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    February 26, 2009

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    Comments

    JohnS

    With respect to the ext2 suggestion,

    That would exclude everyone except Linux, so there would be the same situation ( legal rather than technical reason for excluding a class of devices ). Linus et al would have to relicense ext2 under a nonviral license such as BSD for that to be tenable.

    worried

    Well, about time, but.
    FAT/FAT32 is about to die anyway and makes way for next filesystem which also comes from Microsoft only.
    SDHC cards could store more than 32GB, but they're agreed not to make any over the limit and move into next one instead.
    It's called SDXC and uses "exFAT" (or FAT64) as the filesystem.
    Everyone probably noticed the news about 2TB memory cards in the future by using sdxc.. big Q is that is this filesystem usable by anyone else but Microsoft and the ones paying them ransom?

    lma

    JohnS:

    You are confusing the ext2 implementation in Linux (licensed under the GPL v2) with the ext2 filesystem format. In order to reuse the ext2 code you must adhere to the terms of the GPLv2. If you are using Linux at the user level the GPL license is irrelevent to you. You are not creating a derivative work and are not subject to the reciprocity clauses of the GPL.

    You can also use the ext2 format independent of any particular implementation. Again in that case the GPLv2 license for the Linux implementation is irrelevent to you.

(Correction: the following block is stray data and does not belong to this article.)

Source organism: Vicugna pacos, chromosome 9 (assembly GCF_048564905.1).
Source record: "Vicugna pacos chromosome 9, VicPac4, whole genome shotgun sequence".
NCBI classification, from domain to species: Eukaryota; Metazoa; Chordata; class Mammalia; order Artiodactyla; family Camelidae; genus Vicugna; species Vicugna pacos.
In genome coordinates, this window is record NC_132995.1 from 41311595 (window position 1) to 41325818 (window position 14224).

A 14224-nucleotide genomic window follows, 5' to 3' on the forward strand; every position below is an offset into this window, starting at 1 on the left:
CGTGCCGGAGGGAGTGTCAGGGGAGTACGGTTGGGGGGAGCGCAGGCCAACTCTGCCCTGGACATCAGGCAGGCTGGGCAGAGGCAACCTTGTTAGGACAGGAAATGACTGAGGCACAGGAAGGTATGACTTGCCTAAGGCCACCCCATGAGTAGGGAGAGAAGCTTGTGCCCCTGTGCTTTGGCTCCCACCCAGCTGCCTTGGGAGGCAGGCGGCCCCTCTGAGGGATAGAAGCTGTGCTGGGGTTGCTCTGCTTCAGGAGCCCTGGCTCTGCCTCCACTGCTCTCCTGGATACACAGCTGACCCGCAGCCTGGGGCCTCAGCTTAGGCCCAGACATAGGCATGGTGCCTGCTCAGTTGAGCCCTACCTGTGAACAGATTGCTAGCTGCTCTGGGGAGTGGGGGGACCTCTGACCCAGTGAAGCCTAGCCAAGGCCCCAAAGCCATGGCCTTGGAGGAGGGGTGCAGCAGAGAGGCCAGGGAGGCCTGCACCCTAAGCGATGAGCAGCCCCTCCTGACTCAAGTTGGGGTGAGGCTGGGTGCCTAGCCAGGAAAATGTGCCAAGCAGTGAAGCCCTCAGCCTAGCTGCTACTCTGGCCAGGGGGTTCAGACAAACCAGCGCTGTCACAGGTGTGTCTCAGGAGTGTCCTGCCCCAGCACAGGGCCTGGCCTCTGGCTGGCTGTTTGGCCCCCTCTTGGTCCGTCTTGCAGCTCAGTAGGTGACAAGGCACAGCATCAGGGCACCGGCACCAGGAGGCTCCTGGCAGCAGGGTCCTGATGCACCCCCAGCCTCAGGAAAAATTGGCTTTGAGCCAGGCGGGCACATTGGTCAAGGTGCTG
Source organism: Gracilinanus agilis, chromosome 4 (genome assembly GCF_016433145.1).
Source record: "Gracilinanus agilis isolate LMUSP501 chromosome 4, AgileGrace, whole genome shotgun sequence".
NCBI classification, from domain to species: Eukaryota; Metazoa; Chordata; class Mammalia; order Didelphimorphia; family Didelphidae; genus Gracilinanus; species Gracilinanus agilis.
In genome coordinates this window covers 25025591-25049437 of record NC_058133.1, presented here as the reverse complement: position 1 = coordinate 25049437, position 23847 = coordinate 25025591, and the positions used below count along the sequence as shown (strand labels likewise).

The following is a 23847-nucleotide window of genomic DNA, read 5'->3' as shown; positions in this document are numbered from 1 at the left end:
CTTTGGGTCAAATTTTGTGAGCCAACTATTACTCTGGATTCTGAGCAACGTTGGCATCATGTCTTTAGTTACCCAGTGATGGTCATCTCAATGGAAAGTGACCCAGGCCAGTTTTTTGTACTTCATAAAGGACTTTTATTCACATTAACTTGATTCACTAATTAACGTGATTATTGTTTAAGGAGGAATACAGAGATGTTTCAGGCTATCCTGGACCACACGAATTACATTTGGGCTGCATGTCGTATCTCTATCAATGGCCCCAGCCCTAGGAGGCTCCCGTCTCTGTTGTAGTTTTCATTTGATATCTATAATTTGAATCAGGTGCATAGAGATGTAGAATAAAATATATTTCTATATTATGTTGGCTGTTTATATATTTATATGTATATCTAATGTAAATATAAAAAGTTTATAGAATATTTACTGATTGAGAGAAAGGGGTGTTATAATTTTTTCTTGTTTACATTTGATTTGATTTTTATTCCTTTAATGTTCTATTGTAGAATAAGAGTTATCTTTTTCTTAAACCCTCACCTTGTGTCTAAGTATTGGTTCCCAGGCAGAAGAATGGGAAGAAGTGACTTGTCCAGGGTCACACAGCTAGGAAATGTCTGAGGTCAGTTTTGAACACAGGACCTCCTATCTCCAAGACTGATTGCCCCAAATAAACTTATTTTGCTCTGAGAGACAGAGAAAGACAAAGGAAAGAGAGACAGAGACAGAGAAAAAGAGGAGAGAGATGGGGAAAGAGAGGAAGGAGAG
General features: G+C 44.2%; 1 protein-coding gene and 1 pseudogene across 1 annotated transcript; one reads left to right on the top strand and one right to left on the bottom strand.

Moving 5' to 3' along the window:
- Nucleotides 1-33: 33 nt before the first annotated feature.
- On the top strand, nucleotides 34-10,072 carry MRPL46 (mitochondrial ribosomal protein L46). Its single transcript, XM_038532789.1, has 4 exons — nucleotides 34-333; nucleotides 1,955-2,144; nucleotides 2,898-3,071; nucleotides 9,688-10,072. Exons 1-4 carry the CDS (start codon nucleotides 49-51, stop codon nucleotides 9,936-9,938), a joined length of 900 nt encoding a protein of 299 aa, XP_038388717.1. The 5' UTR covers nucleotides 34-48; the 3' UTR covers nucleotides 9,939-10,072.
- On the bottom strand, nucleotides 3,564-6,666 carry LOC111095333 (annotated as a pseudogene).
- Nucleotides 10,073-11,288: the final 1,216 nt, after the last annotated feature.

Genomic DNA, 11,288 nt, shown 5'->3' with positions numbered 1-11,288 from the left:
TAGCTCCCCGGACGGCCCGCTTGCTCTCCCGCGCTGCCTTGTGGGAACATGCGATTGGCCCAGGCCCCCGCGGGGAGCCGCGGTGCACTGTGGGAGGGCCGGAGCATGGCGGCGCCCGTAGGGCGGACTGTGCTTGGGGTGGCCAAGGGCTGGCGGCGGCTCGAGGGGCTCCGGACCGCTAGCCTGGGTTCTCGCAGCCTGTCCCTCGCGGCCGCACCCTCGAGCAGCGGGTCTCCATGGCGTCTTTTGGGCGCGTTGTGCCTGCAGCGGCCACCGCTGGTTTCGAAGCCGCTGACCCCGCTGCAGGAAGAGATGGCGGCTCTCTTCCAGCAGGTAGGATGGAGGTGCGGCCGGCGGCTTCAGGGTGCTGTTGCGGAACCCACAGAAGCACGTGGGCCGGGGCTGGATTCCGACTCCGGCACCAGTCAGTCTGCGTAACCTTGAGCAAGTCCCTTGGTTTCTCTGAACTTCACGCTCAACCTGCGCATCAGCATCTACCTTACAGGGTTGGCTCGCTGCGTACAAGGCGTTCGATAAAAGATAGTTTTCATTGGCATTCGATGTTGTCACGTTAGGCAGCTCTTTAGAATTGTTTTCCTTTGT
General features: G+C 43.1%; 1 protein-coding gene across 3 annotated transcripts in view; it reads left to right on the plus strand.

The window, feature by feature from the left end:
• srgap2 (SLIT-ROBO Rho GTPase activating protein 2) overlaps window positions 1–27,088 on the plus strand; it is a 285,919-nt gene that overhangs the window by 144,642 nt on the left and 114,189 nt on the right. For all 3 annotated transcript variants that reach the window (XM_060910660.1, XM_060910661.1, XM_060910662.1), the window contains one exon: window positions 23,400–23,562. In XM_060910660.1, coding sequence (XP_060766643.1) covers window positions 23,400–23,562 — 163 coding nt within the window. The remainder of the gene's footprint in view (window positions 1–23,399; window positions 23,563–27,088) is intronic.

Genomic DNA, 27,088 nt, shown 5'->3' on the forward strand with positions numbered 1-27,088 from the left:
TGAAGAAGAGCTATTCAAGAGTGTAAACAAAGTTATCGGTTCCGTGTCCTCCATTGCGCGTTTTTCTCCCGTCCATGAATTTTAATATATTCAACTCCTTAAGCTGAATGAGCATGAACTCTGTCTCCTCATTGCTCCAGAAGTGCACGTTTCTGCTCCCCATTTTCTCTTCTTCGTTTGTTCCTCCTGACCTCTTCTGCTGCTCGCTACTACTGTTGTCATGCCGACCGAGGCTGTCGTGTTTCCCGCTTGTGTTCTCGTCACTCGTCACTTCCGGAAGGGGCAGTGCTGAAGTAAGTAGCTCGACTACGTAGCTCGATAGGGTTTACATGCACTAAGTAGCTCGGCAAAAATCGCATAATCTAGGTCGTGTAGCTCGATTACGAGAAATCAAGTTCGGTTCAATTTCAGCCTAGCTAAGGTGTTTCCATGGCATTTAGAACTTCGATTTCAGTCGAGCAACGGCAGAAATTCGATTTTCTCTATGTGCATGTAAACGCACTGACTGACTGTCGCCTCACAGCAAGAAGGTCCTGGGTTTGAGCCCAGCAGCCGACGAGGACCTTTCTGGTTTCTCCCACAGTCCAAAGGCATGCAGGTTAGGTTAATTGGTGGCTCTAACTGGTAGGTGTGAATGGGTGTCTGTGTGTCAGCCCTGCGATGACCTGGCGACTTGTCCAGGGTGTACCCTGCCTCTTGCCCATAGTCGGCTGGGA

Larry

    Finite

    Who in "the industry" do you expect to make the first move here?

    Until recently, FAT was the only filesystem that every major OS could read and write without installing something. (Now, Microsoft's newer filesystem (NTFS) is also supported by OS X and most Linux distros.) AFAIK, the software available for OS X still lacks ext3 write support, and there is commercial ext software available for windows which I doubt many people use.

    While I would gladly buy a digital camera with ext2^H3^H4 support, I'm in a small minority (by even knowing what a filesystem is) so I certainly wouldn't advise a company in the business of selling products to ship one that didn't support FAT. And I certainly wouldn't want the distributors of any free software OSes to cripple themselves by dropping support for the vast majority of removable storage devices currently in use.